Sorry, Nina, but I think I need to copy and paste the entire thing here:
Spring is here and it’s time to talk to strangers. On Sunday April 5, I’ll be conducting a collaborative experiment with 15 intrepid University of Washington graduate students, and I’d like to invite you to join in from your own hometown. April 5 is the first day of a class I’m teaching called Social Technology, in which we are focusing on designing an exhibition that features social objects, that is, exhibits or artifacts that inspire interpersonal dialogue.
To kick off the course, we’re doing a simple exercise at the Seattle zoo (but you can do it anywhere). The experiment requires you to go to a public space and do three things:
1. Talk to a stranger.
2. Get two strangers talking to each other.
3. Make and install an object or condition which motivates two strangers to talk to each other without your intervention/involvement. That is, you should be able to watch the strangers talk to each other about the designed social object you have created without being directly involved in the action.
The point of this experiment is to play with design conditions that support both facilitated and unfacilitated engagement with strangers. This is something I am obsessively curious about. And while I’ve been exploring venues, situations, and apparel that serve as social objects, I’ve found few examples of explicitly designed social objects. Most social objects that mediate conversation among strangers are incidental. For example, my dog, while a highly evolved social matchmaking device, is not deliberately designed for that task. I believe that focusing specifically on the social capacity of an object, rather than its content or interpretation, yields new design techniques for museum exhibits and other participatory spaces.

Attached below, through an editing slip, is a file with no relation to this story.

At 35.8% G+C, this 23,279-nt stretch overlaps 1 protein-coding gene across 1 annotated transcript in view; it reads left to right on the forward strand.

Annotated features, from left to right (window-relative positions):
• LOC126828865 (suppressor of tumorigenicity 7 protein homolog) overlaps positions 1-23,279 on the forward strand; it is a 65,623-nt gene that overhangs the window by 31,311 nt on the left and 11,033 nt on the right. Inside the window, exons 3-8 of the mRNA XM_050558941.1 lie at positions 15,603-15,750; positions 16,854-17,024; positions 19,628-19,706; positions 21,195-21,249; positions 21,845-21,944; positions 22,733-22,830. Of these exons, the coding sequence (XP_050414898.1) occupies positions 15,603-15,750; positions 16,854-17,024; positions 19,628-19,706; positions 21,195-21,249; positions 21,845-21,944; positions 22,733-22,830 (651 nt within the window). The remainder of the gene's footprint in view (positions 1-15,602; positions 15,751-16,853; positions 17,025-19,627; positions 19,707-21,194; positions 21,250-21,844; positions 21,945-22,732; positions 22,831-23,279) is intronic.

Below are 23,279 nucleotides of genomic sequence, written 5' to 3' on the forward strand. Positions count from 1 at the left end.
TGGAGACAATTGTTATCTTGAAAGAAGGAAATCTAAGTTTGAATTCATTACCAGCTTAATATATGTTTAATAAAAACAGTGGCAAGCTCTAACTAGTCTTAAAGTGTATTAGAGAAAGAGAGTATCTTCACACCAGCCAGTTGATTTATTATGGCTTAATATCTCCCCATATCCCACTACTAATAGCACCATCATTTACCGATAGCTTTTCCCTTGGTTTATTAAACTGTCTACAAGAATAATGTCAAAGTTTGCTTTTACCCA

There are three reasons you might value this activity:
1. It will be fun and kind of unusual.
2. It will help you understand the challenges involved in supporting user self-expression.
3. It will help you develop ways to encourage inter-visitor dialogue and engagement around objects in your institution.
And there are three reasons I’d really value your participation:
1. I want to suck your brain and revel in your inventiveness.
2. I want to aggregate all the data, synthesize it and share it. More data means more interesting, nuanced conclusions for everyone.
3. I want to connect these students to a larger group of people interested in exploring topics around social technology in museums.
If you want to participate, please leave a comment here or send me an email at email@example.com. You don’t have to be a museum person or have any qualifications beyond your interest in participating and documenting your experience.
I recommend performing the experiment with friends or family to enhance both the fun and safety of the activities. Do not use plunk your cute baby down in the park, walk away, and call it a social object. You have to actually design something–a sign, an incident, an object, an environment. It’s ok if you fail as long as you try. We’ll learn as much from the social objects that don’t work as from the ones that are astounding successes.
Participants will be asked to write up their experiences (photos/video enthusiastically supported!), which will all be featured on a dedicated website. We’ll also be live-twittering the experiment on April 5 using the hashtag #strangemuse.
I’ll produce a report that will be shared here on the Museum 2.0 blog. And if you happen to be in the Seattle area, I invite you to join us for a post-experiment dinner on April 5, location TBD (suggestions welcome).
So how about it? Ready for a stranger April?